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The Life Cycle of US Economic Expansions

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  • Edward E. Leamer

Abstract

Graphs that allow side by side comparisons of the six longer US expansions since 1950 suggest that these expansions have four distinct phases: (1) a high growth recovery during which the rate of unemployment declines to its pre-recession level, (2) a modest growth plateau during which the rate of unemployment is constant, (3) a growth spurt that drives unemployment down further and (4) a second plateau with modest growth and constant rate of unemployment. There have been only three expansions that have experienced the spurt and none has experienced a second spurt. These phases involve substantially different rates of GDP growth, but within each of these four phases GDP growth is largely unpredictable. Forecast accuracy thus comes mostly from understanding the transitions. This requires both data and economics. The economics takes the form of a predator/prey model of the cycle, where the prey are investment opportunities and the predators are entrepreneurs. A probit model of the transition into recession raises concerns about how much longer the aged Bush/Clinton expansion can last.

Suggested Citation

  • Edward E. Leamer, 2001. "The Life Cycle of US Economic Expansions," NBER Working Papers 8192, National Bureau of Economic Research, Inc.
  • Handle: RePEc:nbr:nberwo:8192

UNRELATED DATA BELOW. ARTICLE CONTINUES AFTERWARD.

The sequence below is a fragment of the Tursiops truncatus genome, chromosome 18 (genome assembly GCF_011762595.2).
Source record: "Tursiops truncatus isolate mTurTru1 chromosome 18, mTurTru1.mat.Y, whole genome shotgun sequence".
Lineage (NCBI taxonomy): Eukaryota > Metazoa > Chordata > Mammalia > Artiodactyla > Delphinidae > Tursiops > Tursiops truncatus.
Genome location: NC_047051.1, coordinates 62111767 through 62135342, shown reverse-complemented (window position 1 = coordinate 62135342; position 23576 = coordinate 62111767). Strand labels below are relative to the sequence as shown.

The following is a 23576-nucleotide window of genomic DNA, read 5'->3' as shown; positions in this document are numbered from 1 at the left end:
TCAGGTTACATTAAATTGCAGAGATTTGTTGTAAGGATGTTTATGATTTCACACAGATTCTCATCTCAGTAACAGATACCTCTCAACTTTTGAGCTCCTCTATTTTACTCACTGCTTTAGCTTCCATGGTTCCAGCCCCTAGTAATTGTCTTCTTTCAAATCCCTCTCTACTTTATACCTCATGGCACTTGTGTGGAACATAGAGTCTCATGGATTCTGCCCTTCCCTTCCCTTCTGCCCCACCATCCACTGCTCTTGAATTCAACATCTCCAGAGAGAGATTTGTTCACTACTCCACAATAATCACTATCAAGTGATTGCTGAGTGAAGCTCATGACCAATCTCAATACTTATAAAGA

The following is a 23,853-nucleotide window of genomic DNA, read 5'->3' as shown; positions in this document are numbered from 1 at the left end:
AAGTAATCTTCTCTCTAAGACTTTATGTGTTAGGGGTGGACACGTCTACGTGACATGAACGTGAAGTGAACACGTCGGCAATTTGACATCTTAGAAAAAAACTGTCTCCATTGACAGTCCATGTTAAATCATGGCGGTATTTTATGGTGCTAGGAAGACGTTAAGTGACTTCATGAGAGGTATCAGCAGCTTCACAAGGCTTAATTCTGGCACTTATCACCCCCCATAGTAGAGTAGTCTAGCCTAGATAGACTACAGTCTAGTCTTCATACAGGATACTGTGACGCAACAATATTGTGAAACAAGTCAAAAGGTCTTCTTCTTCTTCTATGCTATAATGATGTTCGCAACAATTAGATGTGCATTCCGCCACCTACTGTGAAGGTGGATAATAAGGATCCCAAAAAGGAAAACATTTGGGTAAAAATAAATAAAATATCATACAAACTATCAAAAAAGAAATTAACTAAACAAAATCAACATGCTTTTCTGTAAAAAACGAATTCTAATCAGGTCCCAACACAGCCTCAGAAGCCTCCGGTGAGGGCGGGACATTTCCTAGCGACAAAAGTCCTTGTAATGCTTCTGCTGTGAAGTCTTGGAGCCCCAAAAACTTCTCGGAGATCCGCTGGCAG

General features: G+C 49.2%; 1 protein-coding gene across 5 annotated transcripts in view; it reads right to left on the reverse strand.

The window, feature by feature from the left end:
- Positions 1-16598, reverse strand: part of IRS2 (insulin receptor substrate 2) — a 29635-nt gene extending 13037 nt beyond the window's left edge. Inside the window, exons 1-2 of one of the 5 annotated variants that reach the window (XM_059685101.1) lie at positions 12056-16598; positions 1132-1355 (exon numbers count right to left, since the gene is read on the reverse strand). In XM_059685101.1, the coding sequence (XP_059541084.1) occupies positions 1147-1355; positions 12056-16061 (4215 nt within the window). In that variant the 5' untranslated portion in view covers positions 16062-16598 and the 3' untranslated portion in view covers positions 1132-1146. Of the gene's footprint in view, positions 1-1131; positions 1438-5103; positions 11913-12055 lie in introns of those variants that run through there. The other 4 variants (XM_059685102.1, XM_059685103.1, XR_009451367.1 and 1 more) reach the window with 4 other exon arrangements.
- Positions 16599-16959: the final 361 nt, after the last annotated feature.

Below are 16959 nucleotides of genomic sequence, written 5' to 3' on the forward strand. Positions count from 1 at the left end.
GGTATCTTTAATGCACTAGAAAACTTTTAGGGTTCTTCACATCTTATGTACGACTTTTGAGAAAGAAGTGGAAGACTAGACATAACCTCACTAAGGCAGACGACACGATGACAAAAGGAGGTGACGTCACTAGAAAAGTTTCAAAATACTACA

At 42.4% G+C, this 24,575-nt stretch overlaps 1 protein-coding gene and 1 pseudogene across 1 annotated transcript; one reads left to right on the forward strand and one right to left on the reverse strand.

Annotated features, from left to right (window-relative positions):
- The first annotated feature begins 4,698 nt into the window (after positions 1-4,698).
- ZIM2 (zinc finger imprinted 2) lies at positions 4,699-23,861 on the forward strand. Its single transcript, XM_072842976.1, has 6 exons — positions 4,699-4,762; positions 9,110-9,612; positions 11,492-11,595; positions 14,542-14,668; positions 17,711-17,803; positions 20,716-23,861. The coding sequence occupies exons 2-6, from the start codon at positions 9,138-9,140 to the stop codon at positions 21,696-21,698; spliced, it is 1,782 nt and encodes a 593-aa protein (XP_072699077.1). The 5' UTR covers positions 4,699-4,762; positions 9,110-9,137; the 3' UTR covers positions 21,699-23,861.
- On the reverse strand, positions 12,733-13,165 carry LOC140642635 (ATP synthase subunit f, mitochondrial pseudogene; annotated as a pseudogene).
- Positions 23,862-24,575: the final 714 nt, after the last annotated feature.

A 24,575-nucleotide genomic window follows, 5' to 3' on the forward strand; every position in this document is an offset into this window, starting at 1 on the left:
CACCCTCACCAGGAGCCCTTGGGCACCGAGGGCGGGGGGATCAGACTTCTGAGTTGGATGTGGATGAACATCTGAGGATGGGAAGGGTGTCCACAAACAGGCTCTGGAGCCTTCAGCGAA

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    File URL: http://www.nber.org/papers/w8192.pdf
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    References listed on IDEAS

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    1. Hamilton, James D & Kim, Dong Heon, 2002. "A Reexamination of the Predictability of Economic Activity Using the Yield Spread," Journal of Money, Credit and Banking, Blackwell Publishing, vol. 34(2), pages 340-360, May.
    2. Estrella, Arturo & Mishkin, Frederic S., 1997. "The predictive power of the term structure of interest rates in Europe and the United States: Implications for the European Central Bank," European Economic Review, Elsevier, vol. 41(7), pages 1375-1401, July.
    3. Robert J. Gordon, 2000. "Does the "New Economy" Measure Up to the Great Inventions of the Past?," Journal of Economic Perspectives, American Economic Association, vol. 14(4), pages 49-74, Fall.
    4. Hamilton, James D, 1989. "A New Approach to the Economic Analysis of Nonstationary Time Series and the Business Cycle," Econometrica, Econometric Society, vol. 57(2), pages 357-384, March.
    5. Estrella, Arturo & Hardouvelis, Gikas A, 1991. " The Term Structure as a Predictor of Real Economic Activity," Journal of Finance, American Finance Association, vol. 46(2), pages 555-576, June.
    6. James H. Stock & Mark W. Watson, 1989. "New Indexes of Coincident and Leading Economic Indicators," NBER Chapters,in: NBER Macroeconomics Annual 1989, Volume 4, pages 351-409 National Bureau of Economic Research, Inc.
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    Cited by:

    1. Potter Simon M., 2000. "A Nonlinear Model of the Business Cycle," Studies in Nonlinear Dynamics & Econometrics, De Gruyter, vol. 4(2), pages 1-11, July.
    2. Gomez-Biscarri, Javier, 2008. "Changes in the informational content of term spreads: Is monetary policy becoming less effective?," Journal of Economics and Business, Elsevier, vol. 60(5), pages 415-435.
    3. Javier Gómez Biscarri, 2002. "Dating Recessions from Industrial Production Indexes: An Analysis for Europe and the US," Faculty Working Papers 05/02, School of Economics and Business Administration, University of Navarra.
    4. Javier Gómez, 2007. "Changes in the Informational Content of the Spread: Is Monetary Policy Becoming Less Effective?," Faculty Working Papers 05/07, School of Economics and Business Administration, University of Navarra.

    More about this item

    JEL classification:

    • E3 - Macroeconomics and Monetary Economics - - Prices, Business Fluctuations, and Cycles

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